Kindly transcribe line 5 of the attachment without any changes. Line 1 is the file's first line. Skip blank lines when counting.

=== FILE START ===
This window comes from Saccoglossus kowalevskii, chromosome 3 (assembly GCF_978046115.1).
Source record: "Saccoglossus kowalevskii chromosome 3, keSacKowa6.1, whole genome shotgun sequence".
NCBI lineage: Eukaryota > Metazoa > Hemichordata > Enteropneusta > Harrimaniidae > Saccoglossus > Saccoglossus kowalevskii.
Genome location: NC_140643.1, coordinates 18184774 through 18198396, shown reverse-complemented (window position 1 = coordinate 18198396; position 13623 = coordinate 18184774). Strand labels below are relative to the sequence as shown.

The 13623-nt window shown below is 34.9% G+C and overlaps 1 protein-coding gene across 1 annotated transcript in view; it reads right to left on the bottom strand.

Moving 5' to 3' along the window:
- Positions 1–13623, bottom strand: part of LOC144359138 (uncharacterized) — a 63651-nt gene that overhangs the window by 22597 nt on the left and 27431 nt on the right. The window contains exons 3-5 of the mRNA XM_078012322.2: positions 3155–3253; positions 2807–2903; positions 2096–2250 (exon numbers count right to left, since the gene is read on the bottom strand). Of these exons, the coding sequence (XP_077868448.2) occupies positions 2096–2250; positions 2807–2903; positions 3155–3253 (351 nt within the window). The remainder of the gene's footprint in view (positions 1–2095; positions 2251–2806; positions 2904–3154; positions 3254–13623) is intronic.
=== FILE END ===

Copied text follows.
The 13623-nt window shown below is 34.9% G+C and overlaps 1 protein-coding gene across 1 annotated transcript in view; it reads right to left on the bottom strand.